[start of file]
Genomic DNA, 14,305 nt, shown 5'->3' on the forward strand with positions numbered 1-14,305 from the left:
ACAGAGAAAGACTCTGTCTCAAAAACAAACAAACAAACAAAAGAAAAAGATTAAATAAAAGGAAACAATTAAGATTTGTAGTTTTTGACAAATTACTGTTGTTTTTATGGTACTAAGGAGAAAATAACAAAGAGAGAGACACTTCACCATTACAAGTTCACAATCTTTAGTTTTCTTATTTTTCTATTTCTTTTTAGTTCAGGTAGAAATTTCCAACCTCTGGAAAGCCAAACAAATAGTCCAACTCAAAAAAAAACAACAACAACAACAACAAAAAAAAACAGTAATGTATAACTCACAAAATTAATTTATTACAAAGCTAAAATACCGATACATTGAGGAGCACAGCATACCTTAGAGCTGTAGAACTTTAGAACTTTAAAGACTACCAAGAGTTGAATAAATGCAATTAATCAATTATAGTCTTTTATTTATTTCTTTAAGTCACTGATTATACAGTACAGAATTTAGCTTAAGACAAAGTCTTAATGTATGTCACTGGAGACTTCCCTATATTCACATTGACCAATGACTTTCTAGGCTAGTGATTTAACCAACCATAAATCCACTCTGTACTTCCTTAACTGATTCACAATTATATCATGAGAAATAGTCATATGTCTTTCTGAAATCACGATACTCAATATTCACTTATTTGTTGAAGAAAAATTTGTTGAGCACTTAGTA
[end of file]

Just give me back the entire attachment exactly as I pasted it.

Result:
Genomic DNA, 14,305 nt, shown 5'->3' on the forward strand with positions numbered 1-14,305 from the left:
ACAGAGAAAGACTCTGTCTCAAAAACAAACAAACAAACAAAAGAAAAAGATTAAATAAAAGGAAACAATTAAGATTTGTAGTTTTTGACAAATTACTGTTGTTTTTATGGTACTAAGGAGAAAATAACAAAGAGAGAGACACTTCACCATTACAAGTTCACAATCTTTAGTTTTCTTATTTTTCTATTTCTTTTTAGTTCAGGTAGAAATTTCCAACCTCTGGAAAGCCAAACAAATAGTCCAACTCAAAAAAAAACAACAACAACAACAACAAAAAAAAACAGTAATGTATAACTCACAAAATTAATTTATTACAAAGCTAAAATACCGATACATTGAGGAGCACAGCATACCTTAGAGCTGTAGAACTTTAGAACTTTAAAGACTACCAAGAGTTGAATAAATGCAATTAATCAATTATAGTCTTTTATTTATTTCTTTAAGTCACTGATTATACAGTACAGAATTTAGCTTAAGACAAAGTCTTAATGTATGTCACTGGAGACTTCCCTATATTCACATTGACCAATGACTTTCTAGGCTAGTGATTTAACCAACCATAAATCCACTCTGTACTTCCTTAACTGATTCACAATTATATCATGAGAAATAGTCATATGTCTTTCTGAAATCACGATACTCAATATTCACTTATTTGTTGAAGAAAAATTTGTTGAGCACTTAGTA